The year was 2014. We had cured cancer. We had beaten the common cold. But in doing so we created something new, something terrible that no one could stop. The infection spread, virus blocks taking over bodies and minds with one, unstoppable command: FEED. Now, twenty years after the Rising, bloggers Georgia and Shaun Mason are on the trail of the biggest story of their lives - the dark conspiracy behind the infected. The truth will get out, even if it kills them. (Goodreads blurb)
As far as zombie books go, this one was pretty excellent.
Let me start by saying every zombie book I have read so far and tv/movie I've watched depicts the new zombiefied worlds as desolate, isolated and just plain lonely. In Feed, humanity has found a way to survive, pretty well actually. Sure, there are hazard zones and no access areas, pretty much everyone carries firearms, and you have to have blood tests everywhere you go as well as succumb to strict isolation/sterilization protocols. BUT because of all these things, society as a whole is still functioning. There are still laws to be followed and, heck in this book there's a presidential race going on. All of these things together gave this book a realistic feel and gives a good creep-out factor that something like this could possibly be waiting for us in the future.
In this world, the only reliable news source you can depend on is that from bloggers. I especially liked that premise. It was through a blog that the public first learned about Kellis-Amberlee virus (Zombie virus) which was caused by a mutation of the two cures discovered for cancer and the common cold. So basically you're stoked because you can't die a slow and agonizing death from the big C. But now, you are constantly on the look-out to make sure you don't get infected or eaten by the big Z.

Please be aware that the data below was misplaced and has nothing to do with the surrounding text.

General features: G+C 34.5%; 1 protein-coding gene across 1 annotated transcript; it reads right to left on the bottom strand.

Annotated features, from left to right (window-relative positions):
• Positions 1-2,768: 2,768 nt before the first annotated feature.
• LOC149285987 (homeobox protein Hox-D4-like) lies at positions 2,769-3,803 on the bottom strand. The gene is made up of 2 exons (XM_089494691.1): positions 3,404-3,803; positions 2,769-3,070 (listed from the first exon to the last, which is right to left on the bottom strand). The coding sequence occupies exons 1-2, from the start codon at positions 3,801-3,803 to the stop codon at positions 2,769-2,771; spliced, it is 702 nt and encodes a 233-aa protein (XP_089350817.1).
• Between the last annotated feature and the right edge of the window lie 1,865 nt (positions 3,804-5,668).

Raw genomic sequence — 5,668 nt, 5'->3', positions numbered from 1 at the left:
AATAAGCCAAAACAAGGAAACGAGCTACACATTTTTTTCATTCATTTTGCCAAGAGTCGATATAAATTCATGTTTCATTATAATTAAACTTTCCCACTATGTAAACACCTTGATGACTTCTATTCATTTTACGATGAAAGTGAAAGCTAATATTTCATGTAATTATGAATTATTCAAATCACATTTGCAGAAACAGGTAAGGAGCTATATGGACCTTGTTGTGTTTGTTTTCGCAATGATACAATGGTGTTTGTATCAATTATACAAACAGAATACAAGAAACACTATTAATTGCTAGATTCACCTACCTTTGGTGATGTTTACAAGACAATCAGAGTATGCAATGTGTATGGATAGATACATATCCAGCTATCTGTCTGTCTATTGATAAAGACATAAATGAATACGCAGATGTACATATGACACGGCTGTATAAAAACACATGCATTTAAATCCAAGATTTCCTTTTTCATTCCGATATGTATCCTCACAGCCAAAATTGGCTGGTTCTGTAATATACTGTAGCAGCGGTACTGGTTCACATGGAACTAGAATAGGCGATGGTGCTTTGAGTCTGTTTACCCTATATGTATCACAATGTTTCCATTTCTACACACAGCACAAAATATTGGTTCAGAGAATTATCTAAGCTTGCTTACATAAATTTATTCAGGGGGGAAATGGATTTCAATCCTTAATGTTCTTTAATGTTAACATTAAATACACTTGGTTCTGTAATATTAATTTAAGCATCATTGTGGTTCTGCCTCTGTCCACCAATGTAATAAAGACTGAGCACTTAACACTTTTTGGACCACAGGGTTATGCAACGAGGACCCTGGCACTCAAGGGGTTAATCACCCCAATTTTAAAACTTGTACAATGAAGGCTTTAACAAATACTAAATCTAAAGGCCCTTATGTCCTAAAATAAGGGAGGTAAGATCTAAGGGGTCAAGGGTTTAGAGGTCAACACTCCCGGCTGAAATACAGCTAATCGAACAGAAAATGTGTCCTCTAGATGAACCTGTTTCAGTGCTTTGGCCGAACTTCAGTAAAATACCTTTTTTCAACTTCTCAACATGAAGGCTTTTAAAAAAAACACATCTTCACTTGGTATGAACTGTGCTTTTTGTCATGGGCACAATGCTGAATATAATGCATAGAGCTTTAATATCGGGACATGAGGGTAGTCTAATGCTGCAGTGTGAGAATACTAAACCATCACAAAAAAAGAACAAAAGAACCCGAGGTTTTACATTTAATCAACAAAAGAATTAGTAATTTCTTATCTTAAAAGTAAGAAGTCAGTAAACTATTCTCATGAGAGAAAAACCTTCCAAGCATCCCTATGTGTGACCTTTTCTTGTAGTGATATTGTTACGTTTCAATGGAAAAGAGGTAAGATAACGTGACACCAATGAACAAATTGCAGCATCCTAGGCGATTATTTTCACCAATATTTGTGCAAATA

Feed focuses on one particular group of bloggers who makes it their job to make sure the public gets the unfiltered facts, even if it costs them their lives. Most of the characters were easy to relate to and could be anyone. I especially found Georgia's idiosyncrocies to be quite relatable. Even though this book is almost 600 pages, I had no trouble getting through it. It was very interesting and different from other books I've read.
The end of this book was both expected and unexpected. I didn't like it. But it's an author's job to write things that the reader won't necessarily like in order to keep things moving and set up following books. I'm well on my way into Deadline, book #2 in the trilogy.
“Every life has a watershed moment, an instant when you realize you're about to make a choice that will define everything else you ever do, and that if you choose wrong, there may not be that many things left to choose. Sometimes the wrong choice is the only one that lets you face the end with dignity, grace, and the awareness that you're doing the right thing.
I'm not sure we can recognize those moments until they've passed us.”
“…but at the end of the day, there’s got to be somebody you’re doing it for. Just one person you’re thinking of every time you make a decision, every time you tell the truth, or tell a lie, or anything.
I’ve got mine. Do you?”
Bottom Line: If you're tired of all the same old apocalyptic zombie crap and want a some-what more realistic take on a zombie outbreak, I would totally recommend this book. 4/5